Dr. Wicks has published a considerable amount of work in various areas, which includes more than 200 publications and 16 patents issued, to date. He also authored or co-authored 7 books and 9 invited chapters in texts and encyclopedias, and served as co-chairman for more than dozen international meetings. He has also served as 2012-11 President of The American Ceramic Society, been on the ACerS Board of Directors, past President of the National Institute of Ceramic Engineers, been a member of the U.S. Materials Review Board and been Adjunct Professor to Clemson University and the University of Florida, as well as serving on Advisory Boards to Clemson, Univ. of SC, USC-Aiken, VA Tech and the GA Health Sciences University. He has also served as a member of the DuPont Corporate Ceramics Board and testified on technical aspects of waste management and weapons dismantlement activities for various committees, including those of the National Academy of Sciences, and served on a NATO team that traveled to St. Petersburg, Russia to discuss “Disposal of Weapons Plutonium.” Dr. Wicks also served on various International Scientific Advisory Boards involving radioactive waste management activities in France (CEA) and also the European Communities (EC). He also was the technical lead working with the medical community on a new series of initiatives involving unique technologies developed within the nuclear field, which are now being tailored and applied for uses in the medical field in areas of diagnostics, repair/ replacement of body parts, and therapy/ treatment of a variety of medical conditions.
Some of his many awards and honors include the South Carolina Academy of Science/SC Governor’s Award for Excellence in Scientific Research, Alpha Sigma Mu International Honorary Society’s “Distinguished Life Member” Award, SRS Career Achievement Award, CNTA Distinguished Scientist of the Year, R&D 100 Award, the Joan Hodges Queaneau Palladium Medal, George Westinghouse Gold Corporate Award, two Westinghouse Signature Awards as well as the Westinghouse Innovators Award, and ACerS awards include the Greaves-Walker Award, Arthur L. Friedberg Memorial Lecturer, and the D.T. Rankin Award.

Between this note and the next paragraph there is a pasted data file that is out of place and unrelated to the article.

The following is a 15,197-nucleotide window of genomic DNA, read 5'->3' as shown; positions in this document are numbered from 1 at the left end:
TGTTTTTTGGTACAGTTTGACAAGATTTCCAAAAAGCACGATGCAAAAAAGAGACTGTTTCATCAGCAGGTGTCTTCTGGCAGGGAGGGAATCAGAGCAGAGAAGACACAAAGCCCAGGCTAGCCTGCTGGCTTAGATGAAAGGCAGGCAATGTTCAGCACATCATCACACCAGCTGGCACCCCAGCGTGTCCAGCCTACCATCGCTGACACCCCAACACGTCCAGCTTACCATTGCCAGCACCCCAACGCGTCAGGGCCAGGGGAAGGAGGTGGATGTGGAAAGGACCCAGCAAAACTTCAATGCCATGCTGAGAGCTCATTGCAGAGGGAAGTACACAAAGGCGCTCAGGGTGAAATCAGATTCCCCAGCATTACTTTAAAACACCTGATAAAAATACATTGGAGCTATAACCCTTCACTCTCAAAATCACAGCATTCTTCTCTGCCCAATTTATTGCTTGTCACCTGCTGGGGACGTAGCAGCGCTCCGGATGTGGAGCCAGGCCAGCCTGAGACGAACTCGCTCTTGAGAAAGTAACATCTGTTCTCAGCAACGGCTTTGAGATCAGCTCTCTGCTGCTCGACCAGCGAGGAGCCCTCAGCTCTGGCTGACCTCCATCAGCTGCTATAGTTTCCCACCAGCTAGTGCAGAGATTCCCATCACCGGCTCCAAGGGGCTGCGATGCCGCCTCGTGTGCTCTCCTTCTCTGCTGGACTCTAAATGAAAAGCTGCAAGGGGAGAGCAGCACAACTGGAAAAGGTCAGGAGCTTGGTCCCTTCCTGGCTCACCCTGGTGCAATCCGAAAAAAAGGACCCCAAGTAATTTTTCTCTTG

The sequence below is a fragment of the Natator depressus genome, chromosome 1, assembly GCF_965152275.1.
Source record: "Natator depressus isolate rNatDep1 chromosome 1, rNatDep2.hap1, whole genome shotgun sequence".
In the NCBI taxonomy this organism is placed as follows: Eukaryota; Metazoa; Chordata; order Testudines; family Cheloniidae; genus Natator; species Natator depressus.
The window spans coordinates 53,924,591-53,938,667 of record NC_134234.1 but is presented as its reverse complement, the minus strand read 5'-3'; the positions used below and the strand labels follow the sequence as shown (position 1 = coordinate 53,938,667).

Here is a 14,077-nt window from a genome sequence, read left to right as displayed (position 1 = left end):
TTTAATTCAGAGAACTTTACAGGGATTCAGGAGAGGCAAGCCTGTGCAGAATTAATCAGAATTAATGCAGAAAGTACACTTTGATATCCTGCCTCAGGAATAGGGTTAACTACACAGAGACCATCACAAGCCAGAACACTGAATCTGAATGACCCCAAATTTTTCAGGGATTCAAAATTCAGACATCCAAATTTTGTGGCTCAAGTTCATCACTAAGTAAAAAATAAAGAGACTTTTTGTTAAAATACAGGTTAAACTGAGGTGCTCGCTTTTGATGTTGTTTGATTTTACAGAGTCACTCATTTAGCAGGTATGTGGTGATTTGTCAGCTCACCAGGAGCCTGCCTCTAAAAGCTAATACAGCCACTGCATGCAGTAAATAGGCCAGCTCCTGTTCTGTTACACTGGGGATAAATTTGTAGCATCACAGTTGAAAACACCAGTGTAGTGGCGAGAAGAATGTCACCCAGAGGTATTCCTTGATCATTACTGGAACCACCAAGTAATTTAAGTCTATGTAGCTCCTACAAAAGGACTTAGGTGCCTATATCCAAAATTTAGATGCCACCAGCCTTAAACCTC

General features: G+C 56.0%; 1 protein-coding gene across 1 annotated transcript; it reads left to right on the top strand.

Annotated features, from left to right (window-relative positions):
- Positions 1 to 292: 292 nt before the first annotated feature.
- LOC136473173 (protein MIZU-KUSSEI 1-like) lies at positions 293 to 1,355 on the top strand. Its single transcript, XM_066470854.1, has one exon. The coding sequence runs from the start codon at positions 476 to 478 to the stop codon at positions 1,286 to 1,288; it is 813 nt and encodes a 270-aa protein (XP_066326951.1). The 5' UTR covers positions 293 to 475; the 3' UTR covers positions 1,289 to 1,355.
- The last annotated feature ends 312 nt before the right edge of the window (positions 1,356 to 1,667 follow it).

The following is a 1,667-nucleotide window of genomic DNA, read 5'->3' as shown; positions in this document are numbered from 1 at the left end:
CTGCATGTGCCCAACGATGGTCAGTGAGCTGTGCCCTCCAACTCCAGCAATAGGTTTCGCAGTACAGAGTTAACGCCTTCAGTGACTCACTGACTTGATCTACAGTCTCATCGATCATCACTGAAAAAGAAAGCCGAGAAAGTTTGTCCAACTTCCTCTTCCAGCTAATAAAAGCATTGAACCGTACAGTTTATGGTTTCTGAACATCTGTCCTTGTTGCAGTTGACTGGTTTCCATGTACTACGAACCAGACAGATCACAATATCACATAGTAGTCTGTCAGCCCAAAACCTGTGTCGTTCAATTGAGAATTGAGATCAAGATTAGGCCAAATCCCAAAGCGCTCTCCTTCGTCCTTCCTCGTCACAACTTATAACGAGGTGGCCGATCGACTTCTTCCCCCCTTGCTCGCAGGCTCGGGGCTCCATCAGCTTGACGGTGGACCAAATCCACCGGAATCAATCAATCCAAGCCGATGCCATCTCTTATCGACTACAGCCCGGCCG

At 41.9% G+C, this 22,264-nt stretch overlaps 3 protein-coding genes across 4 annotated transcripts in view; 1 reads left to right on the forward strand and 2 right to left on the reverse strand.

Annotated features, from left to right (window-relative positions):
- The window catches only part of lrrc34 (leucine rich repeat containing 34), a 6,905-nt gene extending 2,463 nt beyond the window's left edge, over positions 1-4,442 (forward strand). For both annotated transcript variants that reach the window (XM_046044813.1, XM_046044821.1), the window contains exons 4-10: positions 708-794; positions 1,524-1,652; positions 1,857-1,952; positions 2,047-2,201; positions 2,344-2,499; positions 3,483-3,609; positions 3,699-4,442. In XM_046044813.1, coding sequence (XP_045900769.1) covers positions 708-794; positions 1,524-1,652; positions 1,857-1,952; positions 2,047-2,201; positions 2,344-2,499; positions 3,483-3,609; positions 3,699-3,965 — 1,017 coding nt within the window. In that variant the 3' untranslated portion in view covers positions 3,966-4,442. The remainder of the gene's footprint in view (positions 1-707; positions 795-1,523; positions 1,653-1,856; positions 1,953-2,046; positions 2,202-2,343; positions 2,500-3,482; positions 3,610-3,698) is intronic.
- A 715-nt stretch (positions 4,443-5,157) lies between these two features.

He has also contributed to the founding of several important forums for ACerS. About 25 years ago he helped initiate the first major International Symposium on Nuclear Waste Management sponsored by the Nuclear, Glass and Cements Divisions of ACerS, which continued for many years. At the opening session (and given in the published proceedings) he read a letter received from the White House….”I welcome the opportunity to extend my greetings to members and guests of The American Ceramic Society…..the issues before your organization are of the utmost importance to this nation and the entire world”…..signed by then President Ronald Reagan. Also, more recently in 2008, along with his colleague and Past President of ASM International Jack Simon, they formed another new kind of interdisciplinary symposium called MCARE (Materials Challenges in Alternative and Renewable Energy). This represents the first time that all materials disciplines/Societies had worked together on a meeting of this type. Co-organizers were ACerS (ceramics/ glasses), ASM International (metals/ composites) and SPE (plastics/polymers), and also endorsed by other major groups such as MRS and SAMPE. This meeting has grown over the years and in 2013, was held for the first time outside the US in China and 2014, involved ‘passing the torch’ to new and outstanding colleagues, now chairing these important meetings.